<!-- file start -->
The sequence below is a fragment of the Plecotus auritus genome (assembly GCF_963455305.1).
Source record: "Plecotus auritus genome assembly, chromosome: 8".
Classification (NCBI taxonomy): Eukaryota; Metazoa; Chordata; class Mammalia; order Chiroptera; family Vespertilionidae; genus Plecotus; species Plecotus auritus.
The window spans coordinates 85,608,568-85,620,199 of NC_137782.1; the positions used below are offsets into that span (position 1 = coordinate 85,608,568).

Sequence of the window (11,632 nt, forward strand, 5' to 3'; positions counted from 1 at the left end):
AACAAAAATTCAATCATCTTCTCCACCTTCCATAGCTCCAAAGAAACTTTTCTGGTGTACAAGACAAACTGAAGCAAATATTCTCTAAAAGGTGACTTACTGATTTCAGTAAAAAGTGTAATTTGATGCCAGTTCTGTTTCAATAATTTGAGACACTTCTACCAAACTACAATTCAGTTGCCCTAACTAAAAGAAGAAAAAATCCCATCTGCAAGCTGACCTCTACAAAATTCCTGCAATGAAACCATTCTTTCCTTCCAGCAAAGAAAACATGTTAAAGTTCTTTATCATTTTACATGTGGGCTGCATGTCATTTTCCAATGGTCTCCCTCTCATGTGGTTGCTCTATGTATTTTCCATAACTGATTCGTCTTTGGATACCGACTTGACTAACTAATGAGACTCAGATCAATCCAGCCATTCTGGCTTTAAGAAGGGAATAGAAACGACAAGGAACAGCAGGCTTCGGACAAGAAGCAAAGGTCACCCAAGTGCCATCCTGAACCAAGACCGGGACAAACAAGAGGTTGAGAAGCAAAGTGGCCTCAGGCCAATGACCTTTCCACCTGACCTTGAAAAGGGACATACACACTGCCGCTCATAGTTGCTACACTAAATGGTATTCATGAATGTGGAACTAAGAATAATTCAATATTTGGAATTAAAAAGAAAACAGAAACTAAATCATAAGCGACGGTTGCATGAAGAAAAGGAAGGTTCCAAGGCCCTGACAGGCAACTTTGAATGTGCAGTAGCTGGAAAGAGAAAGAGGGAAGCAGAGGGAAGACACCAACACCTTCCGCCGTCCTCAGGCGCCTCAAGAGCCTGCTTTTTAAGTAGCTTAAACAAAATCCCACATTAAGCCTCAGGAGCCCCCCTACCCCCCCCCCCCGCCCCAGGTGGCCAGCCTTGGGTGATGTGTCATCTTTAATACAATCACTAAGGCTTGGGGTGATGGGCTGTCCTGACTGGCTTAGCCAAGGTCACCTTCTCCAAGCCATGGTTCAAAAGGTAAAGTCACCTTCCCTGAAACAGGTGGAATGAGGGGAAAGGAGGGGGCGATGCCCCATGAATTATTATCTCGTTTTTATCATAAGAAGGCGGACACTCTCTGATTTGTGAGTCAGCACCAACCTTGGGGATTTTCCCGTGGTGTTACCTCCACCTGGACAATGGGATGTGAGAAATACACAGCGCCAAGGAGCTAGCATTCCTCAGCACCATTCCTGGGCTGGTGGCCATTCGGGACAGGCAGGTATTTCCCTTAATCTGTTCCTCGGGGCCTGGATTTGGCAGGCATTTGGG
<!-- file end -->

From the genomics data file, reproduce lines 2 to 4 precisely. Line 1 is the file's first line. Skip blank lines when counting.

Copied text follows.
Source record: "Plecotus auritus genome assembly, chromosome: 8".
Classification (NCBI taxonomy): Eukaryota; Metazoa; Chordata; class Mammalia; order Chiroptera; family Vespertilionidae; genus Plecotus; species Plecotus auritus.
The window spans coordinates 85,608,568-85,620,199 of NC_137782.1; the positions used below are offsets into that span (position 1 = coordinate 85,608,568).